Africanized bees," also known as killer bees. But the bee and honey industry would just as soon you not think about that.
Because the noble honey bee, you see, is Our Friend. No argument there.
Nevertheless, beware when traveling outdoors in places where populations of not-so-noble killer bee are growing. They're becoming more of an issue with climate change.
The nasty, dangerous pests are extremely aggressive, and attack without warning. People are encountering them more often these days on desert and mountain trails. The bees are very similar to honeybees except that they are monstrously aggressive and attack in big swarms, sometimes numbering in the thousands. Once they attack, they tend not to relent. Also, in parts of the country, the common European honeybee is disappearing and being replaced by the Africanized killer bee.
An unfortunate encounter with a swarm -- and they'll chase a person for a half mile -- can lead to the hospital or .... bzzzzzzz .. the morgue.
They came to our Southwest originally thanks to some nitwits who imported them from Africa and bred them in Brazil (no further comment, vide), and then the pests made their way up through South America and Central American, through Mexico, and then into Texas. In parts of the south and Southwest, they've decimated native populations of docile European honeybees, mostly through mating with them.
Best advice to avoid Africanized bees: Ask the locals (or Park Rangers, if appropriate) where the known hives and nests are. Trust me, they'll know.
I love this advice on About.com on what to do if you encounter a swarm:
"-- Do not jump into the pool. The bees will wait until you surface for air to attack
--If you are attacked by bees, run away. Don't play dead or swat at the
bees. Most people can outrun the bees, but you might have to run a few
Even more amusing is this advice on WikiHow (epmhasis mine):
"...Hollywood hype came up with the `killer bee' term, owing to the
ferocity of the bees when riled. While Africanized honey bees are very
defensive and easily provoked, they are generally not a threat to humans provided they are not riled. ..."
Oh, swell. Do not rile the "easily provoked" bees! It's well known that killer bees define provocation in somewhat extreme terms, such as someone accidentally wandering within 100 yards or so of what they regard as their turf. These bees would not make good urban citizens.
ABC News, which often exhibits the amazing ability to be both unreliably alarmist and unreliably reassuring at the same time, quotes a bee expert here in a story about the threat of killer bees. The bee expert calls being swarmed and stung a "bee encounter," rather than an attack, and dismisses the danger, saying that only about 40 people a year die from bee stings. (The survivors, I assume, merely suffer miserably, but without creating inconveniently high mortality statistics for the bee lobby).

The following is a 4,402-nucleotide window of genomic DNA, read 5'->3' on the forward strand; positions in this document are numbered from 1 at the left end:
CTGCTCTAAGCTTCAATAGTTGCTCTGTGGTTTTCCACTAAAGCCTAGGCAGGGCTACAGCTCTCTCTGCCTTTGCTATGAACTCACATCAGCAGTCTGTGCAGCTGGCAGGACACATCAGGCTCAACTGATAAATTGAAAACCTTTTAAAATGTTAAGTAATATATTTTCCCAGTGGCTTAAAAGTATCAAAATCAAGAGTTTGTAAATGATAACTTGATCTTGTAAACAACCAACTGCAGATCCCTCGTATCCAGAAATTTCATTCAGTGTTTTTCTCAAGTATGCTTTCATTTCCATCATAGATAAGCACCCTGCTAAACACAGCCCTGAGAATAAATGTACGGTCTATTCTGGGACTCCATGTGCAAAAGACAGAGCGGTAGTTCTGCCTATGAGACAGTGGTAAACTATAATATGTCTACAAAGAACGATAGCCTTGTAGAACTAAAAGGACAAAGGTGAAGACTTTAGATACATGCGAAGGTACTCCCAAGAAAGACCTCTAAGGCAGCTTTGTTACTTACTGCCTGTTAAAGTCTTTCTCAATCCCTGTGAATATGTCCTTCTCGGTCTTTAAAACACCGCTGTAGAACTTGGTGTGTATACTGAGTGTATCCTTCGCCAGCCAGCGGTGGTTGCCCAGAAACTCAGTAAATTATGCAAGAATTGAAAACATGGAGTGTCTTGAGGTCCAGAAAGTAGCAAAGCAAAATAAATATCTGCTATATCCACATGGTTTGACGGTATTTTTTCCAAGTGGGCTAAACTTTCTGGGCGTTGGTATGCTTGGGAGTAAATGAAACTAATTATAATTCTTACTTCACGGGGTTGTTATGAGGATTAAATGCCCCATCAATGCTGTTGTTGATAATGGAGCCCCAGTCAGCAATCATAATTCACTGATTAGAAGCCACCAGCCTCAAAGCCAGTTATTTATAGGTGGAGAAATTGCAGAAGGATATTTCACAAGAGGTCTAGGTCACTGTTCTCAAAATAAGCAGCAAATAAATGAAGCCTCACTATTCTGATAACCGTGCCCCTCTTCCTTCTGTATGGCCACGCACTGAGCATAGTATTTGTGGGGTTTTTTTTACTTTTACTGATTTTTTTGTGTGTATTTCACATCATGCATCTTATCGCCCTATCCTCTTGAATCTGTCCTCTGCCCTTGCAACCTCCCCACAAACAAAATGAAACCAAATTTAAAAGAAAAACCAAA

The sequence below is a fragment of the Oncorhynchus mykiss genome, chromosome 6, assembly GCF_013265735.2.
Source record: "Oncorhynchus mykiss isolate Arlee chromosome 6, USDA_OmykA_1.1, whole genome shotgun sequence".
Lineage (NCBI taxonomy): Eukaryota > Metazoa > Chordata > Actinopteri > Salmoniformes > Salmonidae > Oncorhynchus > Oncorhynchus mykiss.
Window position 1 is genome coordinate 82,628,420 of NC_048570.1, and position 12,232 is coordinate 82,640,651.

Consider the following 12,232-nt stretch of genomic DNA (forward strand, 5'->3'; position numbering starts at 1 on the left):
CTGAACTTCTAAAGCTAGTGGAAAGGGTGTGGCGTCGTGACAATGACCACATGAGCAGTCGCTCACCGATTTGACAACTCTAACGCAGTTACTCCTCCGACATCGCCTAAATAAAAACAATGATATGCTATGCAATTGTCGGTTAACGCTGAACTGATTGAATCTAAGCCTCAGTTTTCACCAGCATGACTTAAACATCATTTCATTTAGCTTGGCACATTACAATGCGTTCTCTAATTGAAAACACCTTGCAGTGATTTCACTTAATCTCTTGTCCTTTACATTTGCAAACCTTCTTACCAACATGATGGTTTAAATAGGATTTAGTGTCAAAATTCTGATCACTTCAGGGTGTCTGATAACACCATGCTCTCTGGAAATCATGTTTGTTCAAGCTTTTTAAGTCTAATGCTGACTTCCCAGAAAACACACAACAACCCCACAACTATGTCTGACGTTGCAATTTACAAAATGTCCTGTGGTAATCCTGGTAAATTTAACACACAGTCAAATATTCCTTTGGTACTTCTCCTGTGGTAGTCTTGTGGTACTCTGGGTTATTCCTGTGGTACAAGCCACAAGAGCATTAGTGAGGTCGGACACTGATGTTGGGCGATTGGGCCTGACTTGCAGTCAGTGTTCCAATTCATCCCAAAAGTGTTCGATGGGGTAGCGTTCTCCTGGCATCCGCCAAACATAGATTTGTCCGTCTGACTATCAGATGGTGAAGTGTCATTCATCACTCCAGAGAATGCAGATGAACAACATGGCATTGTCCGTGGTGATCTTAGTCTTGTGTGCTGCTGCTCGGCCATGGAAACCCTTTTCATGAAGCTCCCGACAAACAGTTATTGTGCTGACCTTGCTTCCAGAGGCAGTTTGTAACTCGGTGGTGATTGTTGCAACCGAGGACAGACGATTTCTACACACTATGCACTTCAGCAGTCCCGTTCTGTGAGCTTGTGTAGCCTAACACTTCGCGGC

One note to consider on ABC's "bee expert," an etymologist at the University of Illinois named May Berenbaum. ABC and others who quote Dr. Berenbaum being so reassuring about bees and the people they kill never note that she is also the author of a book extolling the virtues of honey, "Honey, I'm Homemade! Sweet Treats from the Beehive Across the Centuries and Around the World."
The publisher's blurb says: "More than a cookbook, Honey, I'm Homemade is a tribute to the remarkable work of Apis mellifera,
the humble honey bee whose pollination services allow three-quarters of
all flowering plant species to reproduce and flourish. ..."
The bee world manifestly has an interest in extolling the virtues of European honey bees, and does not like to discuss killer bees and how to guard against them, though. Instead, the bee lobby has a tendency to ridicule concerns about Africanized bees.
This is an issue, because the problem of eradicating them, or at least minimizing their danger in various places, thus does not get addressed openly and honestly.
Here, by the way, is some actually well-informed and useful advice from Saguaro National Park
in Tucson about killer bee attacks: Basically, if swarmed and attacked with multiple stings, run
away, don't flail arms, cover head, seek medical attention, and report
the attack and location to park rangers.
By the way, homeowners who encounter them on their property and try to find remedies in the stores will run into a dilemma. The beekeeper world, it appears, has a lobby that discourages stores from selling insecticide that might deal with bees. Instead, what you'll find is a nice selection of wasp, horney and yellowjacket killing agents, but none labeled for killing bees. Most of the products -- bien pensant -- advise you that honeybees are beneficial.
The bee-keepers lobby advises us, citing no evidence at all, that "deaths by bee sting are extremely rare." Note the bee expert's figure of 40 deaths a year from bee stings, but the lack of sourcing for same. Still. imagine if there were 40 deaths a year from killer wolves. We'd sure be talking about how to handle that problem!
Actually, hospitalizations and even deaths from swarming killer-bee stings are not so rare these days -- and docile European honey-bee populations are disappearing as the killer bees take over in the Southwest and parts of the South.
Killer bees are basically the same as European honey bees, except for their murderous Einsatzgruppen behavioral patterns of attacking relentlessly, en masse.
Evidently, the bee lobby, which is closely tied to the artisnal honey business, thinks we all can live with Africanized killer bees. Even in places like deserts where large populations of bees don't really belong.
Me, I can more easily live without honey, thank you very much.
Which is why I'm in the market for a flamethrower.